Death of animal rights activist was 'accidental'

Jill Phipps inquest: Jury rejects claims that the police or lorry driver were to blame for the tragedy at a veal exports protest
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The jury at the inquest into the death of animal rights protester Jill Phipps, who was crushed under the wheels of a veal truck, yesterday rejected claims that police or the lorry driver were to blame.

After 45 minutes' deliberation, the seven men and three women returned a verdict of accidental death in a decision which drew gasps from Miss Phipps' friends and family in the public gallery.

The 31-year-old mother died in February this year when her spine was severed as she fell beneath the lorry transporting veal calves to Coventry airport for export.

Lawyers had argued she was killed as a result of negligence by police in handling the protest at Coventry airport or by Stephen Yates, the lorry driver.

The coroner, David Sarginson, refused to criticise the Warwickshire force or Mr Yates, but he pointed out there could still be criminal or civil proceedings against either.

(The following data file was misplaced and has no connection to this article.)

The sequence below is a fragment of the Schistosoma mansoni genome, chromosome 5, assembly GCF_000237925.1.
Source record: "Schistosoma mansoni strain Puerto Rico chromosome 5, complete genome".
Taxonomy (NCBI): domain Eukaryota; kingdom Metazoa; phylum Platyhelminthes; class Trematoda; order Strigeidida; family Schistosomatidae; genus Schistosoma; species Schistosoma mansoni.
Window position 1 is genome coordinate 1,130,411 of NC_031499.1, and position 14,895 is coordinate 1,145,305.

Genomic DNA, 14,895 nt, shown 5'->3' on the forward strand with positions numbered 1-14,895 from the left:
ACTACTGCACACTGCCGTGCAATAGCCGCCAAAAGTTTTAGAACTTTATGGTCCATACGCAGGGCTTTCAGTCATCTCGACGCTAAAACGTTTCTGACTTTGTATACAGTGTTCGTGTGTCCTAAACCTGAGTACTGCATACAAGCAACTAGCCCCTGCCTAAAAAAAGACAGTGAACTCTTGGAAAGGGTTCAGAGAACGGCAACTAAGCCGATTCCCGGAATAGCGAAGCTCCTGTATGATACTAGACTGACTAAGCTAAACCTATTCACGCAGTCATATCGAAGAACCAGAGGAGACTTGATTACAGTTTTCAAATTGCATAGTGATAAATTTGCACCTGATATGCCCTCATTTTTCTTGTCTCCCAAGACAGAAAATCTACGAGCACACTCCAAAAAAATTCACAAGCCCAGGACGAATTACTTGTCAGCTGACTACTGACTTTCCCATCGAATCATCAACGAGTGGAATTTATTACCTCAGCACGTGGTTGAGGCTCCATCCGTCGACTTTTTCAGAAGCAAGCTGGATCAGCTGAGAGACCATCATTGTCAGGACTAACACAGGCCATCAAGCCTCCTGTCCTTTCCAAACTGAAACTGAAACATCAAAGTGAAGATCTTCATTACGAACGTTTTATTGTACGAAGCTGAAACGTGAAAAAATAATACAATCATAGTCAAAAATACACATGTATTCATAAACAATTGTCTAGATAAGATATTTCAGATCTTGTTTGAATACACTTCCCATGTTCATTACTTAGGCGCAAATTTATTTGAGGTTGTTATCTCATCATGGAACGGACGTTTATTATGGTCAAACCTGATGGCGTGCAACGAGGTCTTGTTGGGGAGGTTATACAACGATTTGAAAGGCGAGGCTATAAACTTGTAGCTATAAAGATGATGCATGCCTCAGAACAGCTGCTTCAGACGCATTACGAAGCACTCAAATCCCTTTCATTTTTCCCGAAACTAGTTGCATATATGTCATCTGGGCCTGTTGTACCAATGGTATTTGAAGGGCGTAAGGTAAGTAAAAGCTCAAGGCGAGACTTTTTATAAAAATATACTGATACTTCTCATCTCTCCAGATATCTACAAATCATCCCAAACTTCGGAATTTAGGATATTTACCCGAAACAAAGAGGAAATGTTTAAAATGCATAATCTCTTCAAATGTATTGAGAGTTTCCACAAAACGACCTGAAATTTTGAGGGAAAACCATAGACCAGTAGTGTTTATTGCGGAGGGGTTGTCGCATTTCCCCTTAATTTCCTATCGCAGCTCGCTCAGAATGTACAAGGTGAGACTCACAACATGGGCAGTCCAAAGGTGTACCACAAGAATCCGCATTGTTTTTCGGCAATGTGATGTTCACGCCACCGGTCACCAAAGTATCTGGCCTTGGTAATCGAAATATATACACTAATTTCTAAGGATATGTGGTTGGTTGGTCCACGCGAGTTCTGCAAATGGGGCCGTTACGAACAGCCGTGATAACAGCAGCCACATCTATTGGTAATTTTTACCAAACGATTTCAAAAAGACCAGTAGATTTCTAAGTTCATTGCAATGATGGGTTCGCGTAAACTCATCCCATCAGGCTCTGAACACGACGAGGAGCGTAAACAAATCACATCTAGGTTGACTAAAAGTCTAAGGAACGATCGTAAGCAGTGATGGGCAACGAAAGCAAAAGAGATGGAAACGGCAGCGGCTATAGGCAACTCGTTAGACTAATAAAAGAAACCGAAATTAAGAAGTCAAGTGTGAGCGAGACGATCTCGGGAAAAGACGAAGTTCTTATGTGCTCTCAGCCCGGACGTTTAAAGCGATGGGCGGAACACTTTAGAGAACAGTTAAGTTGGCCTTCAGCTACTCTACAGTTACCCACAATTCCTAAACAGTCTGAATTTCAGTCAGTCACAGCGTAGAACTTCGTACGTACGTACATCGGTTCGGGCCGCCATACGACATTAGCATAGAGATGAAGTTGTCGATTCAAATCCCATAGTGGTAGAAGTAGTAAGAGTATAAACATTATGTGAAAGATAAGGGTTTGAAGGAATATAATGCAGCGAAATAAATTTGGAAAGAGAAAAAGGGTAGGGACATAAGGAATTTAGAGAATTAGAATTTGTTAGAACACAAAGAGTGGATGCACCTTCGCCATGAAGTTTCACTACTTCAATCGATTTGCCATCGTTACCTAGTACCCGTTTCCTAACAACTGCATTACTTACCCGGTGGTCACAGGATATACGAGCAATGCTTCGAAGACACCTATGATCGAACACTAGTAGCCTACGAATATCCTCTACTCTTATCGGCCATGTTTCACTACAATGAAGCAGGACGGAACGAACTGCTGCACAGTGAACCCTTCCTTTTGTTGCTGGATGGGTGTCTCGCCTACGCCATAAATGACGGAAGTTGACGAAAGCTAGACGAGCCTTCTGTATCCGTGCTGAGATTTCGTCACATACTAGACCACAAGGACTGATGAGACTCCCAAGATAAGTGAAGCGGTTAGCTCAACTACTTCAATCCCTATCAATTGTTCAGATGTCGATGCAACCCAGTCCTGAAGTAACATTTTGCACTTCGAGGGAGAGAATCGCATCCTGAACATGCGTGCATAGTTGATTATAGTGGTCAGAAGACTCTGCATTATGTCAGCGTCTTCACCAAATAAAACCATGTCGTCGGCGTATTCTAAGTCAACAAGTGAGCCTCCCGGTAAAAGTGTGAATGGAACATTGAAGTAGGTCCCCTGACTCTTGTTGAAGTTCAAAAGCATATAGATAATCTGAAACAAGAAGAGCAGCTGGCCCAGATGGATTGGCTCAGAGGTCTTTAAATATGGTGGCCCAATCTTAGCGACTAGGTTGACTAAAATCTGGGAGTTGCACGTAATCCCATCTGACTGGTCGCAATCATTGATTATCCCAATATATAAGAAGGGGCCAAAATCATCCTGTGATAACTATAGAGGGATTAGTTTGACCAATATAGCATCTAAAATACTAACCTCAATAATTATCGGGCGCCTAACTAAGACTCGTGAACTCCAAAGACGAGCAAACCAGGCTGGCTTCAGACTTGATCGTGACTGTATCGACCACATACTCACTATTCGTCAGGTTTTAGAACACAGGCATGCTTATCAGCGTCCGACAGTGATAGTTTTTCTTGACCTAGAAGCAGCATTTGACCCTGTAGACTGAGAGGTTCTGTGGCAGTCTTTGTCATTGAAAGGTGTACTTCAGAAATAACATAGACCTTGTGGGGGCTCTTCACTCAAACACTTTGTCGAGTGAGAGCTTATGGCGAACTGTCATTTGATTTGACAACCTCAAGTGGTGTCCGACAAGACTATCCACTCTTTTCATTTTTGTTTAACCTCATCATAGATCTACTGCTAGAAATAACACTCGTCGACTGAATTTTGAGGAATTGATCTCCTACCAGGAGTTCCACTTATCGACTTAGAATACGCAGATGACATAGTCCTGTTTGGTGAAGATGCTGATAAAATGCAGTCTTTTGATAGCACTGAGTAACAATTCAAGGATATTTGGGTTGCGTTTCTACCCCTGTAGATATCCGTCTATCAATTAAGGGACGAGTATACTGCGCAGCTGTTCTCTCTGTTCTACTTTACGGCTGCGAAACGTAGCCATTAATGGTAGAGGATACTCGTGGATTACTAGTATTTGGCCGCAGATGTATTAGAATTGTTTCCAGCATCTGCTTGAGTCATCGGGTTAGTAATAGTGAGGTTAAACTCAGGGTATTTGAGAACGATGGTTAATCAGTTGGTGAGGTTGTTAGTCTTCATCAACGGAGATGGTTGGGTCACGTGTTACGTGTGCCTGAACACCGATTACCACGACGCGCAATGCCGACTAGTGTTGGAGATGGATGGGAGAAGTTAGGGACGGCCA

The Crown Prosecution Service has previously ruled out charging Mr Yates, 44, with causing death by dangerous driving, but that could be reversed. After the accident, he was summonsed for six minor offences relating to his vehicle, including driving more than the legal mileage limit in the 24 hours before the death, falsifying tachograph records and for having a faulty rear tyre.

Both the jury and the coroner expressed sympathies to Miss Phipps' family. Nancy, 69, and Bob, 70, her parents, Lesley, her younger sister, Zab, her brother, and Justin Timson, her 26-year-old boyfriend, were all at Coventry Coroner's Court. "This really is a very sad affair," Mr Sarginson said.

Demonstrators began picketing Baginton airport outside Coventry last November and the protest intensified after a jet, charted by an animal transport firm, crashed close by.

The inquest was told that Miss Phipps, of Coronation Road, Coventry, was a "hard-core activist" who had become a spokeswoman for the cause.

On February 1, she rushed hands outstretched into the path of the lorry driven by Mr Yates, a partner in a family haulage firm from Fridaythorpe in Humberside. He said he did not see her because he was concentrating on her friend, who was trying to chain herself to the truck. But police investigations showed he should have been able to see her.

Several police officers suggested Miss Phipps deliberately placed herself under the truck, sacrificing her life for her beliefs, but that was dismissed by Michael Mansfield, the leading QC who gave his services to the family free of charge.